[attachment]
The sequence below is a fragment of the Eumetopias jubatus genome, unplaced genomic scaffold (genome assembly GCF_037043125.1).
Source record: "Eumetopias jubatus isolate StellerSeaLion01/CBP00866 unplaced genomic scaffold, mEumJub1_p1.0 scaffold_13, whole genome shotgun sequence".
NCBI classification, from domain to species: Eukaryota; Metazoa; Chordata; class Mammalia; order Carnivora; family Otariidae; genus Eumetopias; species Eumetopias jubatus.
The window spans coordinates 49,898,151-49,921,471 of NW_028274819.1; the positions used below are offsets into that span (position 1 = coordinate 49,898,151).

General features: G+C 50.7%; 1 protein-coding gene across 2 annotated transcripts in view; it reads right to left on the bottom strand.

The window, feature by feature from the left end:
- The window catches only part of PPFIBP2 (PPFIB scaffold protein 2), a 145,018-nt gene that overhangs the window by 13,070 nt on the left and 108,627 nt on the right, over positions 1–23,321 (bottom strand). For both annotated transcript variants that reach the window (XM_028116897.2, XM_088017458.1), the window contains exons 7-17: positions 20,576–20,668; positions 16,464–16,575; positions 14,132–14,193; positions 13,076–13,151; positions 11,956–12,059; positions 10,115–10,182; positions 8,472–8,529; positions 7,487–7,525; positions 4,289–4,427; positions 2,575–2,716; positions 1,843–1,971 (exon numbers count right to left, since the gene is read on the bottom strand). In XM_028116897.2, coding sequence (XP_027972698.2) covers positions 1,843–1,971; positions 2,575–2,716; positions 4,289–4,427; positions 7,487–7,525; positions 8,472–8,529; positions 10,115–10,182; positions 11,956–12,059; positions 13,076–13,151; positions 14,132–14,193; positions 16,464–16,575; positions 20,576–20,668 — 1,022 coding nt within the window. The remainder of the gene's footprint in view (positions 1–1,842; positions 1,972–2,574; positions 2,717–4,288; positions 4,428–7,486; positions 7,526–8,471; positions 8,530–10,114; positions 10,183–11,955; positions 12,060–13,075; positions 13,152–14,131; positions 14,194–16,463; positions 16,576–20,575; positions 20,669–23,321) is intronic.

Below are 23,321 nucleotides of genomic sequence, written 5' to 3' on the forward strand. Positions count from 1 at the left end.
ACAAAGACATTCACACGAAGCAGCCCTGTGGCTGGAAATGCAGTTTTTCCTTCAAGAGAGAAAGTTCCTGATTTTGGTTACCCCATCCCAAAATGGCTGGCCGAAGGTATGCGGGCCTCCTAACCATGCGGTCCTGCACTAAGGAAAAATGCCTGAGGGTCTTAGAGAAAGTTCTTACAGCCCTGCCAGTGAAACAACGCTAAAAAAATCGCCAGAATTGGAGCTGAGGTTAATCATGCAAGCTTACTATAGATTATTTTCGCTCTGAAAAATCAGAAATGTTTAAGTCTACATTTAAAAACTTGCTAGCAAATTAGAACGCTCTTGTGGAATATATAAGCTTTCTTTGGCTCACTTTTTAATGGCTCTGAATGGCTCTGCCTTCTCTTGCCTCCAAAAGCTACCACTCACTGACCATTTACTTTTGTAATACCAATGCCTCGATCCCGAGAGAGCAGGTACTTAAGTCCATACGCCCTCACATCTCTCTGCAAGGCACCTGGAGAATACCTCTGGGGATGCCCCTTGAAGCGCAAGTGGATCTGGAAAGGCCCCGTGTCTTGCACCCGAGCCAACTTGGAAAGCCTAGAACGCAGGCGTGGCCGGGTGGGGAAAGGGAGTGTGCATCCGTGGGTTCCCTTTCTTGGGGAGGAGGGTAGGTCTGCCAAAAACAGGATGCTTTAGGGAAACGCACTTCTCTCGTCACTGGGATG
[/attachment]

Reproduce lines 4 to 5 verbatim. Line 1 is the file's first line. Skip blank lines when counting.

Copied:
The window spans coordinates 49,898,151-49,921,471 of NW_028274819.1; the positions used below are offsets into that span (position 1 = coordinate 49,898,151).

General features: G+C 50.7%; 1 protein-coding gene across 2 annotated transcripts in view; it reads right to left on the bottom strand.